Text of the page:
Most premature babies have no long term health issues, study finds
This is great to hear.
A study has found that the majority of premature babies grow up with no major health issues.
For a long time, it was assumed that babies born before term would have compromised immune systems and would be more likely to have health problems as adults.
However, that is not likely the case.
The Swedish study found that most premature babies born between the 1970s to the 1990s grew up without any sign of health issues.
The objective of the study was to determine the prevalence of survival without major health conditions in adulthood among persons born preterm vs full-term.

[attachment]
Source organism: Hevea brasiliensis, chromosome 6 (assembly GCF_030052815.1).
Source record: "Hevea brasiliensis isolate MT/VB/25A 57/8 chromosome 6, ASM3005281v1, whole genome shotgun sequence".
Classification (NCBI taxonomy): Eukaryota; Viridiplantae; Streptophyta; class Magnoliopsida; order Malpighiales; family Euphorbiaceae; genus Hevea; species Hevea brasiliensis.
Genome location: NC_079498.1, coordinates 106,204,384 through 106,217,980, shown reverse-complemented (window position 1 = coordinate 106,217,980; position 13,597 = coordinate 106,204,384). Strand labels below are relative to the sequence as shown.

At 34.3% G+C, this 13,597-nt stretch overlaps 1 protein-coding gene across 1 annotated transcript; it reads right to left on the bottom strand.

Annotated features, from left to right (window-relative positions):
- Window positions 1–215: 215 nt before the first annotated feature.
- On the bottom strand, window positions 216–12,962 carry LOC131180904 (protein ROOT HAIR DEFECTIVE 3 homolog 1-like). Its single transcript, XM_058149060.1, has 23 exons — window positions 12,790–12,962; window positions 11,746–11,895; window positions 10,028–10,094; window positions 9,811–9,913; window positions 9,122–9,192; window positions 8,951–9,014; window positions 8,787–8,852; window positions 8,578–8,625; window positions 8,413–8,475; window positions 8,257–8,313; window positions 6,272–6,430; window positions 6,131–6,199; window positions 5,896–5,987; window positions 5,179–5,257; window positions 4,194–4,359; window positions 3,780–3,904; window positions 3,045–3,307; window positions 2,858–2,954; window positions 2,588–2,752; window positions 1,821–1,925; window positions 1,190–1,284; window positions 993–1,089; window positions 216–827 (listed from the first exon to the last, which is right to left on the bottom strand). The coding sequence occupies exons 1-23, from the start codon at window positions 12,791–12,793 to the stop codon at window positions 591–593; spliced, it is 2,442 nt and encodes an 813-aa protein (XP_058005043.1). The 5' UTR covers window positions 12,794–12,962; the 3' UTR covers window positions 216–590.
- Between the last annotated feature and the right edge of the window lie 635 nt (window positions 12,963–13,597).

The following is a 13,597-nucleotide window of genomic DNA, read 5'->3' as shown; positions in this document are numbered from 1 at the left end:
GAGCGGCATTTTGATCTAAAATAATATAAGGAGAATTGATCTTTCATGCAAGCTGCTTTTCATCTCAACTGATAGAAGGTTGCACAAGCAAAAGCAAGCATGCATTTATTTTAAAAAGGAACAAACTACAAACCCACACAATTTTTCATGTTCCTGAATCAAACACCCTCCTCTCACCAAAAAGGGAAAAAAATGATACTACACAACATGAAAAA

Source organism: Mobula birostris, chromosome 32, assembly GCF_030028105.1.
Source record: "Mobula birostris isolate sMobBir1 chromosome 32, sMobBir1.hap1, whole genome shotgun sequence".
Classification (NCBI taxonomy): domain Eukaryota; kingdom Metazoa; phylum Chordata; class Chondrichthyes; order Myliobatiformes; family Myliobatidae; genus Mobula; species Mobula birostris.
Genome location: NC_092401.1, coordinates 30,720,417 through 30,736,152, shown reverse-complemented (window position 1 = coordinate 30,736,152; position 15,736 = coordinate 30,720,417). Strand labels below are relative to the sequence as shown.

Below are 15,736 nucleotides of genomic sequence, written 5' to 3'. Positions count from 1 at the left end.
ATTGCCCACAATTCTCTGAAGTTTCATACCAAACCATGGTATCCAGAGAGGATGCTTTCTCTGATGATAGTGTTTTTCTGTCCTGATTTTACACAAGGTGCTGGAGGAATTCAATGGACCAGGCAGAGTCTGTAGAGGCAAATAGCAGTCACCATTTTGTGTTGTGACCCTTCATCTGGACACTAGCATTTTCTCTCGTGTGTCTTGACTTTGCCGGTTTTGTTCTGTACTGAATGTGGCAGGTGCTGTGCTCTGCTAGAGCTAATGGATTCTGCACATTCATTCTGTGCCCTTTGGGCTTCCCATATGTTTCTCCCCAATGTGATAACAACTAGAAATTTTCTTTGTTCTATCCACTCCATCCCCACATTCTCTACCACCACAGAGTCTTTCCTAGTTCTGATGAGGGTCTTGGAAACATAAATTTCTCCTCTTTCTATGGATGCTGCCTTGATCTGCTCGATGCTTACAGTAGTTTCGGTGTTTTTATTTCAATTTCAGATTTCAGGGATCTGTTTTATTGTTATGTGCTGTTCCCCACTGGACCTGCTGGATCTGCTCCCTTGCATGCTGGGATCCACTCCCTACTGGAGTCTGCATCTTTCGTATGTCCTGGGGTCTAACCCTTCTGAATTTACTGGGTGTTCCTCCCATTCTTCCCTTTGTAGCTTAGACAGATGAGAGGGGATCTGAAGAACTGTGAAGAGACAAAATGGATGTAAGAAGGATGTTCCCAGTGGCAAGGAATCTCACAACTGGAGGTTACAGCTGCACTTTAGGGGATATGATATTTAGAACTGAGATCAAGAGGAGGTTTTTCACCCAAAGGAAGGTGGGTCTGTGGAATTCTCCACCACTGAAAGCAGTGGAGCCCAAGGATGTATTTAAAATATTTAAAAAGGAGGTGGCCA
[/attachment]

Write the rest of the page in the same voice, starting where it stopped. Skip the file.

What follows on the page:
Preterm birth has often been associated with cardiometabolic, respiratory, and neuropsychiatric disorders in adulthood.
The study looked at the data of over two million babies born in Sweden, tracking their health progress into adulthood.
From 1973 to 1997, 54.6 percent of those born preterm in Sweden (gestational age <37 weeks) and 22.3 percent of those born extremely preterm (22-27 weeks) were alive with no major comorbidities at ages 18 to 43 years, compared with 63.0 percent of those born full-term.
The conclusion was that among Swedish babies born prematurely, a large percentage survived into adulthood and had no major health issues down the line.
One of the scientists working on the study, Dr. Casey Crump said;
"Our findings reflect the apparent resilience of preterm birth survivors in maintaining good health. Despite increased risks of several chronic disorders, the majority can still have good overall health in adulthood."
Hundreds of babies are born prematurely in Ireland every year so if your child happens to be one of them this study should give you some peace of mind that your strong little fighter will continue to be a fighter their whole life.